‘‘In Devil’s Rock, I wanted to confront those heavy-duty emotions. If you haven’t already had a death in the family, you’re going to have to deal with that at some point. I think for some there’s almost a bit of attraction to that kind of grieflike when you see these adults who glom onto these large global catastrophes. They seem to react on such a personal level – it seems a little unseemly. There’s a weird attraction, a desire to know what happened. Maybe as a way to understand it… because you can’t understand it. The only way to try to understand a big horrible thing is to connect to it, even though it might not affect you directly. That’s why the emotional lives of characters in books are so interesting to me. I want to know why people react in certain ways to different situations, and what decisions they’re going to make after that. In the best horror stories, the horror happens somewhere in the middle. The interesting part for me is the aftermath: ‘What are people going to do now? How does anybody live through that?’ When horror’s done really well, it can get at those questions in a disturbing way.”


‘‘I have a new book deal with Morrow. A couple of novels and a collection. The first novel will be in 2018, the collection in 2019, and another novel in 2020. The first novel is my twist on a home invasion story. I’m not really a fan of home invasion movies, though that’s a popular subgenre of horror. I thought, ‘How would I do a home invasion novel I’d like to read?’ The collection is going to be a lot of the stories I’ve written in the last five years. I might write a couple of originals. The fun part will be one original story that takes place in the universe of Disappearance at Devil’s Rock. Then I’m going to write a story featuring Merry from A Head Full of Ghosts. She’s going to be at a convention, after the book has come out, and she’ll be confronted by a fan, and tell the fan a story. That’s going to be a fun connection to both novels.”


Cory Doctorow: Weaponized Narrative

When I was a boy and I would see scary things in the news, my mother would say to me, ‘‘Look for the helpers. You will always find people who are helping.’’ To this day, especially in times of ‘‘disaster,’’ I remember my mother’s words and I am always comforted by realizing that there are still so many helpers – so many caring people in this world. Mr Rogers

In 2013, I published a column in Locus called ‘‘Ten Years On’’, where I reflected on the astonishing decade that had gone past since the publication of my first novel, Down and Out in the Magic Kingdom, and ruminated on the novel I would write next:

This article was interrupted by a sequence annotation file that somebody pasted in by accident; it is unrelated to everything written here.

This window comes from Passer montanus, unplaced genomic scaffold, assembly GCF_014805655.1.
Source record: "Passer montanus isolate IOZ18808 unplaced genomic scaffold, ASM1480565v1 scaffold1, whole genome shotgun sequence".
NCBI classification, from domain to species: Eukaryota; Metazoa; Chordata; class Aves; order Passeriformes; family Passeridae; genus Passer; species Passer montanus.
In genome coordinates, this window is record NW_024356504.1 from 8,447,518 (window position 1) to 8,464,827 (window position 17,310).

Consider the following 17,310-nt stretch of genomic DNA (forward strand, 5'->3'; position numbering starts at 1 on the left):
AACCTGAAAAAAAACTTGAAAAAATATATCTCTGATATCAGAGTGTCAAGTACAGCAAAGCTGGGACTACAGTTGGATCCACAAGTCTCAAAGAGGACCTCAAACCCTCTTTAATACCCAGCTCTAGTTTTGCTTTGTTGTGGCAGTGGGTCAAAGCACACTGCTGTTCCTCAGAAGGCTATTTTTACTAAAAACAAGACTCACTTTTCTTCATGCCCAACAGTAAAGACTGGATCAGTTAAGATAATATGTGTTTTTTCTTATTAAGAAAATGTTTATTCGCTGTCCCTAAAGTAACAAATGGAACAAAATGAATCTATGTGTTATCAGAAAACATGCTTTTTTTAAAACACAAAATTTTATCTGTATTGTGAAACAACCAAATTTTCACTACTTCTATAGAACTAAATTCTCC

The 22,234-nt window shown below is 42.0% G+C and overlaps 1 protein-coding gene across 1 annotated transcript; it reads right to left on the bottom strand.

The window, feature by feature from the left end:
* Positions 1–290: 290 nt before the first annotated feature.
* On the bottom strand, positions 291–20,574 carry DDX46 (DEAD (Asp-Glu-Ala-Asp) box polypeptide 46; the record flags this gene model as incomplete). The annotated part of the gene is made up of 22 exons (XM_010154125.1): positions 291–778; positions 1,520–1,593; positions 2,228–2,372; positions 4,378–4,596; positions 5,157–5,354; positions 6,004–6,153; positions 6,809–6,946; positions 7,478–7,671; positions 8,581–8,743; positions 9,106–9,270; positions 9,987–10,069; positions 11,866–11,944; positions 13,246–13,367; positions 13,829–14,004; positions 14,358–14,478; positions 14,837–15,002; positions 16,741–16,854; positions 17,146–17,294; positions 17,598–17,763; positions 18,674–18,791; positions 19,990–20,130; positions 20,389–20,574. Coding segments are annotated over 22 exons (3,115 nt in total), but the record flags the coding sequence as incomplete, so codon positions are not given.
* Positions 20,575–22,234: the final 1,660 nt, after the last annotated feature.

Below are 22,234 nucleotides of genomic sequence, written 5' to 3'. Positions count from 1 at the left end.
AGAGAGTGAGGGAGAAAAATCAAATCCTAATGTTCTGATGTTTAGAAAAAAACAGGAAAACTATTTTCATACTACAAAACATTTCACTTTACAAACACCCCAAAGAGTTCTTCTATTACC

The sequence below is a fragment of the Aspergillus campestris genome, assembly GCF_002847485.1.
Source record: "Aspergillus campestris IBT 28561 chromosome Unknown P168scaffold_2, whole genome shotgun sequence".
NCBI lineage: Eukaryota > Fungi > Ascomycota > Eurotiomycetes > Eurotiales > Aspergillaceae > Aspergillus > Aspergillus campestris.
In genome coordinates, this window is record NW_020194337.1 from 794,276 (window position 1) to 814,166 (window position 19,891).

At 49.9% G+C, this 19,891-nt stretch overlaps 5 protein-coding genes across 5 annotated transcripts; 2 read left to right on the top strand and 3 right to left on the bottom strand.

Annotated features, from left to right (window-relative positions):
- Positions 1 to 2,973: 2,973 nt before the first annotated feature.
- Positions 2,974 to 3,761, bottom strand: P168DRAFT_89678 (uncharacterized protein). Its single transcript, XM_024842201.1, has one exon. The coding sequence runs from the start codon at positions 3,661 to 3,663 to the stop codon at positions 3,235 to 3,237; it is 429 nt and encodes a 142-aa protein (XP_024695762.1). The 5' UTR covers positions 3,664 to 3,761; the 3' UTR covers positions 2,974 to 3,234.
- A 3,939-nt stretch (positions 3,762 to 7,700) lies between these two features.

I’ve been thinking that writing books in which people act good while not facing much existential adversity is a kind of easy optimism. Much more interesting are stories about people who behave well when they are at risk for life and limb: the person who shares with his neighbor when doing so might mean his own starvation; the person who takes in an orphan when she can hardly feed her own children. In short, the most optimistic fiction you can write is fiction where people treat each other well under conditions of crisis.

This month, that novel will be published. It’s called Walkaway, and it’s my first novel for adult readers since 2009. It garnered early praise from many of my personal heroes: Edward Snowden, William Gibson, Neal Stephenson, Kim Stanley Robinson, and Yochai Benkler, the Harvard legal scholar whose Wealth of Networks is the best book ever written about the promise and peril of the end of scarcity.

Walkaway is a utopian disaster novel. It’s a novel about people doing right for one another under conditions of adversity. It’s a deliberate, tactical rebuttal of the science fiction stories (including my own) that resort to the easy, lazy trope of having civilization erupt into violence, rape, and chaos the minute that technology fails. Those are stories whose underlying theory of humanity is that a large number of people are just bastards, and if they thought they could get away with it, they would come over and kill you and eat you and wear your skin.

It’s a bizarre belief. There are many crimes that people could commit with impunity – spend ten minutes googling basic lock-picking and you’ll realize that there’s literally nothing stopping you from letting yourself into your neighbor’s house while they’re out except the fact that it’s a creepy thing to do (you’ll also realize that lock-makers are basically fraudsters). The thing that keeps you from walking into your neighbor’s house, making long-distance calls, wearing their underwear, and eating all the food in their fridge is the story you tell yourself about what is and isn’t normal, proportional, and moral. You might bear a grudge against your neighbor, might actively dislike them, but even so, letting yourself in their back door and filling their shoes with chocolate pudding is just not on.

When binoculars and telescopes got cheap, we already had a story about the fundamental creepiness of looking into other peoples’ windows. The illegality of doing so might provide some kind of abstract deterrent, but the statistical reality of peeping tommery is that you could almost certainly peep all the toms you wanted without ever getting caught. Laws against voyeurism are the result of the narrative, not the cause of it.